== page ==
© 2016 by Clemson Road Creative

Should you pay for training? Yes!

 

We have a saying around here when something doesn’t get done: Was it a case of Will? Or Skill? Meaning, did the person know how to do the thing and decide she didn’t want to? Or did the person want to complete the task but didn’t have the skill?

 

All business activities have an element of required training. Whether that training was received years before the current task or given annually as a refresher, at some point, everyone has to learn.

 

Any project in an organization is going to catalyze change, and change requires training.

 

Sometimes the change is subtle, the shift of a task from one role to another, the use of one font instead of another on a template. Sometimes the change is huge – payment collection from a customer, data extraction for a specific report, or the way your customer experiences your website.

 

Any time a change occurs, the people affected need to be trained how to do the new process, how to read the new data, how to operate the new software, or how to communicate the change to the other stakeholders in the business.

 

Often, employees need to learn all of these things. Even though the need for training is recognized, it is often downgraded as the side item of tech firms and consultancies. It’s the piece they barely sell. It’s the “with fries” addition or the “supersize” part of a deal. Over and over our clients tell us they can’t sell training. And because training isn’t sold, it isn’t actually done.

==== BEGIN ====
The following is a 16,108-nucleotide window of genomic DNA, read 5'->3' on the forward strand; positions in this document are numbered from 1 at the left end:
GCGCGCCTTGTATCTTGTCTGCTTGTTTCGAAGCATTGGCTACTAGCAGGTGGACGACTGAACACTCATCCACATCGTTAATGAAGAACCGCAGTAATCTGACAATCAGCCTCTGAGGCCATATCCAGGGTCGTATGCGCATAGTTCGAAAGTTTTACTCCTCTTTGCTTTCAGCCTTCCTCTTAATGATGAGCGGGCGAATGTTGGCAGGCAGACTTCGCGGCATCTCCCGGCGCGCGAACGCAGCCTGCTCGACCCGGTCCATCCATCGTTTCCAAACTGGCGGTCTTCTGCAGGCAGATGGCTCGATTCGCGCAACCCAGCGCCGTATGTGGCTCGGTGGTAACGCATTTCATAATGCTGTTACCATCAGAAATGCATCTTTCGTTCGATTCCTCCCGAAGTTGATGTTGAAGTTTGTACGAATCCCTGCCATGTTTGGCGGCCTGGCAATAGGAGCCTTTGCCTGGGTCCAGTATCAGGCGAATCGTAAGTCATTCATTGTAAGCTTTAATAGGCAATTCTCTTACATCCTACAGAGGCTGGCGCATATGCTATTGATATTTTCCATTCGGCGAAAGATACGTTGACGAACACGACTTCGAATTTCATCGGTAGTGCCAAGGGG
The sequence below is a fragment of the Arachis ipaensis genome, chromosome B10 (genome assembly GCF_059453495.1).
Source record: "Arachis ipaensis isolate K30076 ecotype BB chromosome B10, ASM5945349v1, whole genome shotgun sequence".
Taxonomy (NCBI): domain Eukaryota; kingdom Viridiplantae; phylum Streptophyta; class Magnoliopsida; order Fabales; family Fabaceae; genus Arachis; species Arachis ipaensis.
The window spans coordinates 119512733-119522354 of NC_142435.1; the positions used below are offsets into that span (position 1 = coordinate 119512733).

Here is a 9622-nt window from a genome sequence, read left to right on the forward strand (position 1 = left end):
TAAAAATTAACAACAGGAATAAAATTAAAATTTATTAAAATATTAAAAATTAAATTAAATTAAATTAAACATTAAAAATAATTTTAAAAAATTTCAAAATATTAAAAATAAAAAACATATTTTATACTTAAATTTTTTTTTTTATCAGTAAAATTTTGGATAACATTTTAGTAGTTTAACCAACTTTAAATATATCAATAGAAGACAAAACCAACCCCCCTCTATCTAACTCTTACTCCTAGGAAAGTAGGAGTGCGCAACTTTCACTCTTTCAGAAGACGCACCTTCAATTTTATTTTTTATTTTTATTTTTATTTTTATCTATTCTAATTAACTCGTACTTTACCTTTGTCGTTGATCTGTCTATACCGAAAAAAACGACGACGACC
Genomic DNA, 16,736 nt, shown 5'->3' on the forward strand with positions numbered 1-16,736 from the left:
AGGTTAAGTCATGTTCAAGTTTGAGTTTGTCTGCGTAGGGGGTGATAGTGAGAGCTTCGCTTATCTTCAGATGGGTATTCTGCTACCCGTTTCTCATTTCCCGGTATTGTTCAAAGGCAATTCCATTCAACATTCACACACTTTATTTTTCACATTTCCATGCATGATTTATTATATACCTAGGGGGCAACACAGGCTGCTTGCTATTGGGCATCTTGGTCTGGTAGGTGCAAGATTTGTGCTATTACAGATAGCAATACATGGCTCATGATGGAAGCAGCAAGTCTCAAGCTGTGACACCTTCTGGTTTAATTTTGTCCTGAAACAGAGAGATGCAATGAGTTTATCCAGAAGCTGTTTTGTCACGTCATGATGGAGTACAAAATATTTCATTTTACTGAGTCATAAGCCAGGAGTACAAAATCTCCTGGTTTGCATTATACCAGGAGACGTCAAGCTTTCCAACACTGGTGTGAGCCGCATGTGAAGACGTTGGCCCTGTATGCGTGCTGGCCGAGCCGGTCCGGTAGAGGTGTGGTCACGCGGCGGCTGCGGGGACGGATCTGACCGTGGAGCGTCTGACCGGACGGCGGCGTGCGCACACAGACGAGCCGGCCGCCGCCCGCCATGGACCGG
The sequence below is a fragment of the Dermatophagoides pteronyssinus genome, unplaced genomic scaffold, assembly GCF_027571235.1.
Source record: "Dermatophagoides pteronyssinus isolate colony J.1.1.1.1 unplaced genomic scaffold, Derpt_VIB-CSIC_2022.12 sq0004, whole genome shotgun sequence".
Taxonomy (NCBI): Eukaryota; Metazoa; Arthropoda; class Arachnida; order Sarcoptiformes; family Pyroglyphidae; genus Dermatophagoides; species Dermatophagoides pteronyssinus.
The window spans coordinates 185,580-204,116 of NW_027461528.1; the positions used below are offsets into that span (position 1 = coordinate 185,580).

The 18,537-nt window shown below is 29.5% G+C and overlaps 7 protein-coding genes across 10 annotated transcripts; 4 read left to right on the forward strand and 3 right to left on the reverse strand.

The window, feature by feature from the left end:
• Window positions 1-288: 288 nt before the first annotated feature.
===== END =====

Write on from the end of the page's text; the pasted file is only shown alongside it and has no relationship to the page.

Like the supersized fries, training is often abandoned as the budget becomes bloated and executives move on to tastier, newer treats.

 

The problem with training is evidence. Training professionals turn themselves inside out looking for ways to produce return on investment (ROI). They do everything from administering graded exams to measuring the progress of class alumni through the organization. One of our trainers discovered that her new-hire classes had a 30% higher retention rate than employees in the company who were trained by someone else.

 

Trainers can measure anything they want. They can predict success, tell stories of achievement, and try to convince executives of the importance of early involvement, immersion, and practice. In the end, though, training takes time away from customers, requires resources that could be used in other capacities, and has little more than anecdotal evidence to show for its effectiveness.

 

So, if not for evidence, why train?

 

Change is painful. It makes people uncomfortable, leaves the organization vulnerable to errors, and risks customer dissatisfaction. Change can discourage good employees and frustrate competent contributors. The only salve for the kind of pain suffered by change is knowledge.

 

Change Management experts will tell you that employees must be aware of the change, recognize the need for it, and have an understanding of what’s expected of them. These three elements can all be conveyed through proper training. How can you not sell training when the reason for doing it is to make the coming changes easier on everyone?

 

All change requires some level of training. If you’re assuming your people have the skills to weather the change, ask yourself if that’s a gamble you’re willing to take. Training can address not just the skill to enact the change, but the will to do so as well.

 

Done well, training can be your Change Management ace in the hole, a true no-risk investment.

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